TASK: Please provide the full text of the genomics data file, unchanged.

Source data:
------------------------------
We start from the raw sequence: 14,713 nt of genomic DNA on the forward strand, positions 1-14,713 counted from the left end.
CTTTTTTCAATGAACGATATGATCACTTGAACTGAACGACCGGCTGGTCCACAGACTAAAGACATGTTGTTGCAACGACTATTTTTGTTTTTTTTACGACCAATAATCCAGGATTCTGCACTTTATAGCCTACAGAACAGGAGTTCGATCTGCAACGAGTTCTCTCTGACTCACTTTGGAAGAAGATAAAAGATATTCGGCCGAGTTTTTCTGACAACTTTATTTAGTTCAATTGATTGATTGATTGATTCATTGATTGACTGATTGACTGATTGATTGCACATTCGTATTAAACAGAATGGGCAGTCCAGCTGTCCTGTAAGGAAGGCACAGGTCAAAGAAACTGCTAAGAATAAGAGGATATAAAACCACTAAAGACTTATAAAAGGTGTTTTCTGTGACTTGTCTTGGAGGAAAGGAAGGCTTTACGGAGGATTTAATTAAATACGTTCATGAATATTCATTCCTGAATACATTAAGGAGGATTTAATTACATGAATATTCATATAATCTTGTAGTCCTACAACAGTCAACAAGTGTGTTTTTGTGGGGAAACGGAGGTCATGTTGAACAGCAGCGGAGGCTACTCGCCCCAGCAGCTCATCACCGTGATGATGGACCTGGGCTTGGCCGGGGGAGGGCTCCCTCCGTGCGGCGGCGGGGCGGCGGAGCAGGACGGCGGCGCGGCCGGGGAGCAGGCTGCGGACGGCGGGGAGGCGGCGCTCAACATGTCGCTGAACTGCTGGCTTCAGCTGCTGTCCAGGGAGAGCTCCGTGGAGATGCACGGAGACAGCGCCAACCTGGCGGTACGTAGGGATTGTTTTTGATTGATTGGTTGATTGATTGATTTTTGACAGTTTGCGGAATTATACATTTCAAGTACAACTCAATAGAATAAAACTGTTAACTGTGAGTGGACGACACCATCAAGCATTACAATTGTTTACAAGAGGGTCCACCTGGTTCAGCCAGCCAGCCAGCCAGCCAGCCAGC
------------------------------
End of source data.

We start from the raw sequence: 14,713 nt of genomic DNA on the forward strand, positions 1-14,713 counted from the left end.
CTTTTTTCAATGAACGATATGATCACTTGAACTGAACGACCGGCTGGTCCACAGACTAAAGACATGTTGTTGCAACGACTATTTTTGTTTTTTTTACGACCAATAATCCAGGATTCTGCACTTTATAGCCTACAGAACAGGAGTTCGATCTGCAACGAGTTCTCTCTGACTCACTTTGGAAGAAGATAAAAGATATTCGGCCGAGTTTTTCTGACAACTTTATTTAGTTCAATTGATTGATTGATTGATTCATTGATTGACTGATTGACTGATTGATTGCACATTCGTATTAAACAGAATGGGCAGTCCAGCTGTCCTGTAAGGAAGGCACAGGTCAAAGAAACTGCTAAGAATAAGAGGATATAAAACCACTAAAGACTTATAAAAGGTGTTTTCTGTGACTTGTCTTGGAGGAAAGGAAGGCTTTACGGAGGATTTAATTAAATACGTTCATGAATATTCATTCCTGAATACATTAAGGAGGATTTAATTACATGAATATTCATATAATCTTGTAGTCCTACAACAGTCAACAAGTGTGTTTTTGTGGGGAAACGGAGGTCATGTTGAACAGCAGCGGAGGCTACTCGCCCCAGCAGCTCATCACCGTGATGATGGACCTGGGCTTGGCCGGGGGAGGGCTCCCTCCGTGCGGCGGCGGGGCGGCGGAGCAGGACGGCGGCGCGGCCGGGGAGCAGGCTGCGGACGGCGGGGAGGCGGCGCTCAACATGTCGCTGAACTGCTGGCTTCAGCTGCTGTCCAGGGAGAGCTCCGTGGAGATGCACGGAGACAGCGCCAACCTGGCGGTACGTAGGGATTGTTTTTGATTGATTGGTTGATTGATTGATTTTTGACAGTTTGCGGAATTATACATTTCAAGTACAACTCAATAGAATAAAACTGTTAACTGTGAGTGGACGACACCATCAAGCATTACAATTGTTTACAAGAGGGTCCACCTGGTTCAGCCAGCCAGCCAGCCAGCCAGCCAGC